Sunday, September 23, 2007

A very varied Saturday

St John's Heritage Open day yesterday took place two weeks later than other locally advertised open days, largely due to our need to combine this with the annual Friends festival. Unfortunately we miss out on publicity. Heritage Open Day Organisers suggest using any one of three Saturdays in September, but put all their energies into promoting the first Saturday only. They seem to have a thing or two to learn about sustaining their own initiatives. Nevertheless, we had a steady stream of visitors during the day, to look around and climb the tower, with several church members on hand to answer questions. Philip, our organist, welcomed a dozen members of the Herefordshire organists association for a talk, demonstration and tryout of the 'Willis'.

The city centre was pretty crowded, partly due to the influx of Indian visitors from all over Britain, gathering to celebrate the Cardiff Swaminarayan Hindu Temple's silver jubilee of foundation. The community organised a festal procession from City Hall to the Temple in Grangetown, and there were over two thousand people of all ages walking through the streets accompanying a 'chariot of the gods', a mobile throne for the retinue of their head swami, visiting from India, plus several vehicles for groups of musicians singing bhajans.

I've never seen so many sari-clad women (young and old) in my life - mostly in blue or turquiose - beautiful looking people, full of joy and dignity. Different Temple communities produced large teams of young men or women dancing a simple step and accompanying themselves with percussion. Several Hindus who are prominent police officers were in evidence, and a police silver band headed up with procession, along with horses and motorcycle outriders. What was most impresssive was the complete absence of alcohol consumption - bottled water only provided - and yet the event was very exuberant. It was equally fascinating to observe to reactions of shoppers to this street stopping celebration, varying from bewilderment to fascination to annoyance at the interruption of progress by the procession. A moment to savour.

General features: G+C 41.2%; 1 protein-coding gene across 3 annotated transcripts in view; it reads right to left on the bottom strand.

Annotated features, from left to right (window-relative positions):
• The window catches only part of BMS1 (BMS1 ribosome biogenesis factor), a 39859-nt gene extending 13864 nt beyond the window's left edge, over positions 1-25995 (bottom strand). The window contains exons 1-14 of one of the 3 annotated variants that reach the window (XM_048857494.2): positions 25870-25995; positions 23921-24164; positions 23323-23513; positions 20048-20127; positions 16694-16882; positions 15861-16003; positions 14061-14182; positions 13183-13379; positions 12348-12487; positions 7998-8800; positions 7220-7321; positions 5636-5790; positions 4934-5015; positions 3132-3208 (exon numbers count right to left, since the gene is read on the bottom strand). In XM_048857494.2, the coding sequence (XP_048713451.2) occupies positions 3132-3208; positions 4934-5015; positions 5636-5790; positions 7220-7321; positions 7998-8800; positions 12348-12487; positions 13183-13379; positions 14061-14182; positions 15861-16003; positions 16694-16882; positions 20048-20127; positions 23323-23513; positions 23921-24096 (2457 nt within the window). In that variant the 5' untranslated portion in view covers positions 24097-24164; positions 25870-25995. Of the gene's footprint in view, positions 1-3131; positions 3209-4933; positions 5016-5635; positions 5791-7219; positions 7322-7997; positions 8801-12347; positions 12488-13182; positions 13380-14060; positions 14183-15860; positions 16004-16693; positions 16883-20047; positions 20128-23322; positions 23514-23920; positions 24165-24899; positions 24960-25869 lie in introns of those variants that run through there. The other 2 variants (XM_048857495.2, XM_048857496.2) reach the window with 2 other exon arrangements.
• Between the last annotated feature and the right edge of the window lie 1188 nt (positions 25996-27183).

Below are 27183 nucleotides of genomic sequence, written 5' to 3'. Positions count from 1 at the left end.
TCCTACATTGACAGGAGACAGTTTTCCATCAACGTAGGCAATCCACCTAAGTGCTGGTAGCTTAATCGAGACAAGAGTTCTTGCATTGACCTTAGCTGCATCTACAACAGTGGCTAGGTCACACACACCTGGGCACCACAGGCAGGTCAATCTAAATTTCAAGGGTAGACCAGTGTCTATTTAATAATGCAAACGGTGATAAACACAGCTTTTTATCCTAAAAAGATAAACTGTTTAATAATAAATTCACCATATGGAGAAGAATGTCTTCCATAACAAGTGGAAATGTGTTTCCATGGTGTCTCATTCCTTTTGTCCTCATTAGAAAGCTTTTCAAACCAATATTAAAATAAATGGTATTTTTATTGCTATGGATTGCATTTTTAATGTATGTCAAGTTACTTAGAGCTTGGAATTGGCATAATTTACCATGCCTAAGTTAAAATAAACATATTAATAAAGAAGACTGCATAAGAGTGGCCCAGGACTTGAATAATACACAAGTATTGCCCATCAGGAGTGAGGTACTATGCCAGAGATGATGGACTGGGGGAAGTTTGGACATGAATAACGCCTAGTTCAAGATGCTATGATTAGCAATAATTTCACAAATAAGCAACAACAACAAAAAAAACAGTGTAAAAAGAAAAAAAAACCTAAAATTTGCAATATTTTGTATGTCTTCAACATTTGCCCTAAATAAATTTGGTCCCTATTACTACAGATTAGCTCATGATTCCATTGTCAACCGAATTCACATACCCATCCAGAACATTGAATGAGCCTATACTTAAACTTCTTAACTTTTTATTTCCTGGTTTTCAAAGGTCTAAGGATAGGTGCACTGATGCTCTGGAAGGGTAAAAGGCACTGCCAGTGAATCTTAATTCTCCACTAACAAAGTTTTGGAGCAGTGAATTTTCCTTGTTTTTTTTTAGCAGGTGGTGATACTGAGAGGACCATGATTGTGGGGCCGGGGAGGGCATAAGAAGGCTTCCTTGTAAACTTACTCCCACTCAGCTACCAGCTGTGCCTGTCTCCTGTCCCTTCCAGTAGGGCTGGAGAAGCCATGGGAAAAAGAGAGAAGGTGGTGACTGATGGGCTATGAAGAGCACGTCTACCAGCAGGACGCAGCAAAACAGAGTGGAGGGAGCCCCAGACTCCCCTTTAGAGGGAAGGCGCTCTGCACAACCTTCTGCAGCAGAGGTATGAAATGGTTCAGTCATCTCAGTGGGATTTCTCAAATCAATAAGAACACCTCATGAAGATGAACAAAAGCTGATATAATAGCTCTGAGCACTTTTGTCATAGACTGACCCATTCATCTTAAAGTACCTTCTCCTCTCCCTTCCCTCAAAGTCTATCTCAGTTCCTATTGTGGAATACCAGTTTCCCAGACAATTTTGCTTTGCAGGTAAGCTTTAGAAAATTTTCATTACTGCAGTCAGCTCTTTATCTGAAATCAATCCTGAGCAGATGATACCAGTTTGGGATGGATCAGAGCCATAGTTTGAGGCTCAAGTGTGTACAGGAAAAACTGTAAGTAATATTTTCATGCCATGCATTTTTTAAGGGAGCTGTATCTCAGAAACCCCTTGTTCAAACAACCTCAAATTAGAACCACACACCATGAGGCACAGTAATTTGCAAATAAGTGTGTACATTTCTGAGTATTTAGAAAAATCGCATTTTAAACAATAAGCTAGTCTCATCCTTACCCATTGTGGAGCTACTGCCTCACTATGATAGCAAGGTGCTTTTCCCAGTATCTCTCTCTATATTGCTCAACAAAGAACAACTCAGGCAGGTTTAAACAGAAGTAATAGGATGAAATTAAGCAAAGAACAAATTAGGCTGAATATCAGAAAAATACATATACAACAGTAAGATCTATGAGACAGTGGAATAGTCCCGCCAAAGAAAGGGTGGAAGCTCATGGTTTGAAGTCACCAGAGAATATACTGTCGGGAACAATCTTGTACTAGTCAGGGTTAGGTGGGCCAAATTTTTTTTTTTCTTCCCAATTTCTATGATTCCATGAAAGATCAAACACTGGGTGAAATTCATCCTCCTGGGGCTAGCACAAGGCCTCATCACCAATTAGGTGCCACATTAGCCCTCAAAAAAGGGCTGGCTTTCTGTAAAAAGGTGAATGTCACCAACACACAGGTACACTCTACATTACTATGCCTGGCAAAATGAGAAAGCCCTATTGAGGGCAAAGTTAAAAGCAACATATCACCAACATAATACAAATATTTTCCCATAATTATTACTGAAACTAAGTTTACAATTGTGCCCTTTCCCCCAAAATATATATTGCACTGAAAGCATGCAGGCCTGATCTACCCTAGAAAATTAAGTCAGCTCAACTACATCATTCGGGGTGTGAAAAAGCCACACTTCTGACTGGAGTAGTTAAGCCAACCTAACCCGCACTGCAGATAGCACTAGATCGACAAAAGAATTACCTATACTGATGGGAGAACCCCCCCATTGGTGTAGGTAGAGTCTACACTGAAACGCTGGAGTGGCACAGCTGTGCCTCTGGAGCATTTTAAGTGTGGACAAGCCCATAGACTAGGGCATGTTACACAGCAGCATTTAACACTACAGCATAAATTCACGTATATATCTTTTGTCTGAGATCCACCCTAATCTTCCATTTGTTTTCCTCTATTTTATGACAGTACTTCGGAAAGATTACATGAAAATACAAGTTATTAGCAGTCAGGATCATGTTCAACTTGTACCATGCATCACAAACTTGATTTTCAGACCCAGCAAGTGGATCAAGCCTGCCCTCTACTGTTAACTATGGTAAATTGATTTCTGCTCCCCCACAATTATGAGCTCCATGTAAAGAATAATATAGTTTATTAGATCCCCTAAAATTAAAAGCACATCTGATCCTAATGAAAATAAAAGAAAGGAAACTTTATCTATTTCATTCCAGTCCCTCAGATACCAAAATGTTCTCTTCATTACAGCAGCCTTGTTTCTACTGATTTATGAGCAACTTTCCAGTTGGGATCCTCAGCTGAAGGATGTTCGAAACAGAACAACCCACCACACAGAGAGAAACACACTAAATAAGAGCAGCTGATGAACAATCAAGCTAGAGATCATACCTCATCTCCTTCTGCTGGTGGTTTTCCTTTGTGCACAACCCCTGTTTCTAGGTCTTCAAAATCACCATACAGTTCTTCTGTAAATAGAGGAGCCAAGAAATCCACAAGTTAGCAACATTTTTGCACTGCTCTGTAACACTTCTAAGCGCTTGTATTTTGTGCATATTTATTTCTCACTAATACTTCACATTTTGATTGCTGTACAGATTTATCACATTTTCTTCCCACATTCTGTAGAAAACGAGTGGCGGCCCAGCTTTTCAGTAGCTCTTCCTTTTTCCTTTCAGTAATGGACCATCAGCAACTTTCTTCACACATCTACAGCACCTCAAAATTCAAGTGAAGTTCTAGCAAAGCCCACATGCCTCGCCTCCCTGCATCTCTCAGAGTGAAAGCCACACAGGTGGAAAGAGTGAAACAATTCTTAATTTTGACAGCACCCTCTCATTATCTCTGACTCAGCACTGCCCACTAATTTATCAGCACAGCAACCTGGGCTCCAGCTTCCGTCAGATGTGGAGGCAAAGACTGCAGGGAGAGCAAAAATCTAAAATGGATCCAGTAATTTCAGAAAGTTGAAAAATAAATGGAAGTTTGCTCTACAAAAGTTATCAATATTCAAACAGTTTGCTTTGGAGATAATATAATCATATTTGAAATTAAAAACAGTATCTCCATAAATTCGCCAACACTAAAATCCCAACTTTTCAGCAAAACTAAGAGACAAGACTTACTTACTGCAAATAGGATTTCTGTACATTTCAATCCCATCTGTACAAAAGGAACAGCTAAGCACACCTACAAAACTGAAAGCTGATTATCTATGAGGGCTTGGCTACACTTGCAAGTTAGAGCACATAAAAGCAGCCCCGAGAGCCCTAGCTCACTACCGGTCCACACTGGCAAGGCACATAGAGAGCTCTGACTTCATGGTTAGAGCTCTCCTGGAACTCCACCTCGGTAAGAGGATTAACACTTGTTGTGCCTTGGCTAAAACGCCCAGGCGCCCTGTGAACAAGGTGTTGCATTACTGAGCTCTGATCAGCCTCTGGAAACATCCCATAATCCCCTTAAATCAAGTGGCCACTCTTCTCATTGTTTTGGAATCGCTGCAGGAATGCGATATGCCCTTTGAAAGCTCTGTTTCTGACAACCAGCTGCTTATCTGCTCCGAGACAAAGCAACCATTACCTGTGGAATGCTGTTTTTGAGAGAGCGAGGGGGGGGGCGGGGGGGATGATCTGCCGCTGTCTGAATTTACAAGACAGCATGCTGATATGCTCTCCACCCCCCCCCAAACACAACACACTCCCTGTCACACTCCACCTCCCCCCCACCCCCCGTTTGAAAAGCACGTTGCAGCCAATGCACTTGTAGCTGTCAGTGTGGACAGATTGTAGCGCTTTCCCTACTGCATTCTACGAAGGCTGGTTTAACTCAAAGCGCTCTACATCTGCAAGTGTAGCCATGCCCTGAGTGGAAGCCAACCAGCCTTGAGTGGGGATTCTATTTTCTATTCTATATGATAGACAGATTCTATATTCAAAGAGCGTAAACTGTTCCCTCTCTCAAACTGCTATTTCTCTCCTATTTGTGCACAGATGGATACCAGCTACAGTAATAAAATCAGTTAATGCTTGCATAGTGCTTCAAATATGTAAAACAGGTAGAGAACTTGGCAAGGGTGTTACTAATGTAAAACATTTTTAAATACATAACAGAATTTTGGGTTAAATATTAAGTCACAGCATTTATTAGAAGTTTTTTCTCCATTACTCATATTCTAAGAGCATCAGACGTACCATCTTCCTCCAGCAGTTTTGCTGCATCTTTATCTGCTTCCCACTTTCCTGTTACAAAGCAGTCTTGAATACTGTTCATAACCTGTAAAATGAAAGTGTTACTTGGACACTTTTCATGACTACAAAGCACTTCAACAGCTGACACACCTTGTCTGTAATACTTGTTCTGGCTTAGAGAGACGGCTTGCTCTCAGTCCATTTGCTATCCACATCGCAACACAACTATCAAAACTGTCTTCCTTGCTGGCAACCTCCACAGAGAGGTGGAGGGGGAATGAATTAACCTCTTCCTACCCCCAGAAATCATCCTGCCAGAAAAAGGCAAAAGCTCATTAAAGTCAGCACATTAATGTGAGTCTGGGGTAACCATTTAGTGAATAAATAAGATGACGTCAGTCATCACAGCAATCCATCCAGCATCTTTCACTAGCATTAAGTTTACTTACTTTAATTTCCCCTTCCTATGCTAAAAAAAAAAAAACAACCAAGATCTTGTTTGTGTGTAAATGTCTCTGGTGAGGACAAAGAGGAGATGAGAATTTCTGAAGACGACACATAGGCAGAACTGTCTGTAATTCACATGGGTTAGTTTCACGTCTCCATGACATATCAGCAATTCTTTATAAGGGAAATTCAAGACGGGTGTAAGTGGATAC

We had to leave the Friends AGM early, as we had tickets for the opera, which started early. We managed to install ourselves in our seats with just five minutes in hand before the first performance of James McMullen's 'The Sacrifice'. It was a powerful thought provoking experience, both musically and theatrically. I hope it gets the critical praise it deserves. We learned from the programme notes that the author is a Catholic. At the first interval, I realised on the way out to the bar that Archbishop Peter Smith, an occasional visitor to St John's in his capacity as a Prelate of the Order of St John, was sitting close by in the same row..He said it was his first opera visit in many years.. I wondered if he had found it as thought provoking as I did, but I didn't get the chance to ask him at the end, as he left before we did. It will certainly keep me going for a while.

Often I come away from an opera with lots to think about, as a result of something in the story-line or the way the text has been interpreted or presented. Would that the same could be said of church services I've attended.

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